I learned quite a few lessons the hard way in 2012. Some were big deal issues, some were not quite as significant. But I’m grateful for them all, and I’m thankful I’m entering 2013 with this knowledge already in hand:
1. Write in the book. You know I homeschool, right? My kids have hardbound textbooks that are meant to be reusable. Every morning I’d faithfully make copies of the day’s lessons before they started their work. I finally realized that they could just write in the book, cutting 10 minutes off my prep time every single day.
Now I’ve reclaimed 10 minutes a day, their schoolwork is neatly contained in the books, and they always know which lesson they’re on. And if we need to re-use those textbooks one day, I can buy new ones for $11 each. No big deal.
2. Less is more. My stylist suggested I try shampooing every 2 or 3 days instead, and it’s a miracle. My hair is healthier and looks better (my rogue waves are always tamer on the second day), but the time savings is incredible. Washing and blow-drying my hair is time-consuming, and only doing it every 3 days saves scads of time. I wish I’d started this years ago. And on that note….
3. It’s not you. It’s your stylist. I’ve always had chummy relationships with my hair stylists. I’ve never had an actual define-the-relationship talk with someone who does my hair, but visiting another stylist after a long-term relationship has been established feels like cheating. (Am I right?) But this year I desperately needed my hair professionally colored after abusing it with chlorine and saltwater all summer, and I just couldn’t justify paying my usual stylist’s rates for color.
I asked around for recommendations…and ended up with someone I love. She knows exactly how to cut my hard-to-cut hair, and charges half of what I was paying before. For the first time in years I’m getting “good hair” compliments even when my hair isn’t piled in a messy bun.
4. Ask. In 2012 I got comfortable with asking for help. I don’t do this enough. I know people who want to help you. It doesn’t matter what it is. Asking isn’t comfortable at first. I’m practicing until I get comfortable with it.
5. Pitch. This is a cousin to asking, but they’re not the same. Last year I saw good things going on that I wanted to be a part of—so I pitched. I made a case for being included, and many times–I was. Pitching is scary, but getting a “yes” makes it worth it.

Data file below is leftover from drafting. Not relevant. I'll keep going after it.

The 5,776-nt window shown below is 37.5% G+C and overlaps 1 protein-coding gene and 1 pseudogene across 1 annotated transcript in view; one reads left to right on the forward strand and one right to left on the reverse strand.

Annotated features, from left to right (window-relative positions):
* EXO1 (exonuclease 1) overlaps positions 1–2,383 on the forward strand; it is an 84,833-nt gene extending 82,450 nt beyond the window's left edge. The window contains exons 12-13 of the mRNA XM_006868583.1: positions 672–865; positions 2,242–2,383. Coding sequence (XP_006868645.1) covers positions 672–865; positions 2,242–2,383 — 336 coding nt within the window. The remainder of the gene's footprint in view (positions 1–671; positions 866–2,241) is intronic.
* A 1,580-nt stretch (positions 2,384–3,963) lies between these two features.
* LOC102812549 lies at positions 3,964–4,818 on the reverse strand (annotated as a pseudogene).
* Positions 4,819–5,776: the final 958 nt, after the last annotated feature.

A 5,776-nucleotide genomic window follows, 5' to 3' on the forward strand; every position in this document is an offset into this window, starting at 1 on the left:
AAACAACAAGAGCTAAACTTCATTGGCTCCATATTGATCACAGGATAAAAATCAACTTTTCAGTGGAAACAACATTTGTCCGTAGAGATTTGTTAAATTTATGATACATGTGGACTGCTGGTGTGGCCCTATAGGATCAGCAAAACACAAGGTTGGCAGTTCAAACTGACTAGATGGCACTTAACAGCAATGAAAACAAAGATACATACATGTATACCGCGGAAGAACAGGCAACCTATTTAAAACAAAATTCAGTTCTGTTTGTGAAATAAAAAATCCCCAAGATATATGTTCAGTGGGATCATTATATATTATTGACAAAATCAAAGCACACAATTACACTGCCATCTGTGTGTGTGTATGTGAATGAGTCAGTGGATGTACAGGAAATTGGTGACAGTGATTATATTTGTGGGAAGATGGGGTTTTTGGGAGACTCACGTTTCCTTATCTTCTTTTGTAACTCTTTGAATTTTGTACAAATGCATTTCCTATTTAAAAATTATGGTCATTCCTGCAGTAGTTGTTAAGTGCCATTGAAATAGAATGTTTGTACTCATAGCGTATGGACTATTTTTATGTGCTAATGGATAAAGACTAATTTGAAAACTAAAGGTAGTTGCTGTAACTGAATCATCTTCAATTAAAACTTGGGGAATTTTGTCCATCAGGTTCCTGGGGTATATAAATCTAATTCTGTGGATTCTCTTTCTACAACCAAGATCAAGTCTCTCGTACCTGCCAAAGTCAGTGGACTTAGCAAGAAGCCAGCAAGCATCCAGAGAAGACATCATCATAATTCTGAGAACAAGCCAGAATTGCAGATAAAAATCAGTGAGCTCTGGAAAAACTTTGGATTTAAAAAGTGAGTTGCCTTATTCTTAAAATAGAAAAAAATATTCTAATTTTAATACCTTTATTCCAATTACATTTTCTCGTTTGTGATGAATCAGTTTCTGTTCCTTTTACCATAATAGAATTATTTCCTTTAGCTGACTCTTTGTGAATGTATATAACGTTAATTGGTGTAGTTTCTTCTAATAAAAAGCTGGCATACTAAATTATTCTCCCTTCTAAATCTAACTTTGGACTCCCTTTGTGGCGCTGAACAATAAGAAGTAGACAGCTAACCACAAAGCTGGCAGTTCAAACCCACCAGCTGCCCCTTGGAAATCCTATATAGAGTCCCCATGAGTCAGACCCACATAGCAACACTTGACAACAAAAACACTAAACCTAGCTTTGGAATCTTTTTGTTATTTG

6. Experiment. I’ve been trying to experiment more in several areas of my life. Experiments go one of two ways: they succeed, or they fail. My natural bent is to be a perfectionist and a maximizer–or someone who sees failure as the enemy. But I’m starting to understand—not just intellectually, either—that failure is a pretty darn efficient feedback mechanism. And I’m all about efficient.
7. My surroundings affect me more than I’d like. I need quiet and uncluttered to stay sane. Not all the time and not everywhere (or I really would go crazy!), but I’ve found that I need one peaceful hour a day and one clean room in the house to keep the cranky at bay.
As my kids get older and the rhythm of family life changes, I’m continually finding new ways to carve out a quiet space. Right now I’m relying on book basket time and audiobooks, art projects and Yo Gabba Gabba–as well as some solo coffee shop time, and a nightly pick-up routine around the house. I’ll change my strategies as needed, making sure my surroundings provide what I need–even if I wish I didn’t need it.
(On a related note, here are the 6 smartest things I did in 2011, relevant as ever.)
What hard-earned lessons are you carrying forward into the new year?